I do have a couple of issues with this, however. I believe this post is more than just a statement that he wants to follow the Constitution; it seems to be intended to stir up bad feelings for the President. If we suddenly have troops who stop doing as ordered just because they don't like the President, that is obviously a huge problem. The military is no place for political activism. President Obama is the Commander In Chief, which basically makes him the big boss of the military. If it bothers a solider to the point where they don't feel they can follow orders, they should resign. Good people can lose their lives if this sort of thing starts really spreading.

The other, more political issue, is the huge double standard. When President Bush was sending us into Iraq, anyone (especially Democrat/liberal) who voiced dissent was immediately called out, and in many cases called names such as "terrorist". This article from 2006 contains such gems as "the concern is Bush will succeed in the battle against terrorism and relegate liberalism to the dustbin of history" and "No one is worried about declaring war on Bin Laden and Al Qaeda except Liberal Democrats. They are playing Russian Roulette with our lives". Implying that liberals would rather see America destroyed than see Bush succeed. Which is interesting, because that seems to be precisely how Republicans are behaving today with respect to President Obama. Better to let America die than let Obama claim any sort of victory.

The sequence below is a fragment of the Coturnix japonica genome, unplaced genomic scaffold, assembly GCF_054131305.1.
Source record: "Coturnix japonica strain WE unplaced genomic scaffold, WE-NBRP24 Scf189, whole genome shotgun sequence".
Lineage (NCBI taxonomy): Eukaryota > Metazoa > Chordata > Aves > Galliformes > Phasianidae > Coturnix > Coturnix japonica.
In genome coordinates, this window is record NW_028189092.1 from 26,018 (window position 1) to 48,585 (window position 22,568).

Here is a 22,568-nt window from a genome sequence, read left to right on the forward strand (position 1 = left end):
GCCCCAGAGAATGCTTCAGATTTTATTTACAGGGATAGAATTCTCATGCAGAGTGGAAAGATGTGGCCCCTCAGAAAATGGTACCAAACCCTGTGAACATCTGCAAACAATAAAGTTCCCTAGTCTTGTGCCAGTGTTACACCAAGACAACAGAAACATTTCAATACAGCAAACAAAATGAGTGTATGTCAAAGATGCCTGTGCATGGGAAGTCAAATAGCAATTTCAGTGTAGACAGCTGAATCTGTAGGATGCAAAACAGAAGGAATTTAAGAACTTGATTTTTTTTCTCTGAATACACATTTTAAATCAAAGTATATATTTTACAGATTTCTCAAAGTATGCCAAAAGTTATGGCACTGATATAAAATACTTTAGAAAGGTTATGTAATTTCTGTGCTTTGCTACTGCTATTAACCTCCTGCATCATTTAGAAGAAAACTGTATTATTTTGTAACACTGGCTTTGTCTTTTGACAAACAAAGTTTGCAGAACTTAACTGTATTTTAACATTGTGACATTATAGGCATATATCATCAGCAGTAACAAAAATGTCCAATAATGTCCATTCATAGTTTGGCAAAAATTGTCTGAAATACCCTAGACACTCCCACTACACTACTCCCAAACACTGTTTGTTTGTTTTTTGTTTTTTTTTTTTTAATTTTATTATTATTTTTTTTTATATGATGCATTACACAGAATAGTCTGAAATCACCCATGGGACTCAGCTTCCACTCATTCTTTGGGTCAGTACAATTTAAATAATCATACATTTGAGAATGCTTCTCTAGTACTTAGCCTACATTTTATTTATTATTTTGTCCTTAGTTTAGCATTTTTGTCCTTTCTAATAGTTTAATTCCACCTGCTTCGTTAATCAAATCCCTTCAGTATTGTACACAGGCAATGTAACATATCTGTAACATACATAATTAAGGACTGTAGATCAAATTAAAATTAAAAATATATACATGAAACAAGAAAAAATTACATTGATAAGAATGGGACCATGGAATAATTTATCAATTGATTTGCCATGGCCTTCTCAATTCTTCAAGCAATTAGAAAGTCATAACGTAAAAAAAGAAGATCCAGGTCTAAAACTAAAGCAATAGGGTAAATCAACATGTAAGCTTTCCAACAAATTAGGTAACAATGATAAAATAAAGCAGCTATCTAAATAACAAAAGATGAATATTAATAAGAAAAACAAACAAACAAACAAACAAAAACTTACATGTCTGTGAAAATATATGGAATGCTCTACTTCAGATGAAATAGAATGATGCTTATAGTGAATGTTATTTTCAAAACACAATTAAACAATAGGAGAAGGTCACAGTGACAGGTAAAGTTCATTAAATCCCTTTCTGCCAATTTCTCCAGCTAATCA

Brendan Nyhan has a website with a very nice list of such statements. One quote from Attorney General John Ashcroft, speaking about liberals questioning provisions in the Patriot Act: " those who scare peace-loving people with phantoms of lost liberty, my message is this: Your tactics only aid terrorists...".

Double standards like this abound in politics, and it is both annoying and humorous. Just another example of the Republican motto: "We support the Constitution and free speech... as long as your speech is pro-Republican."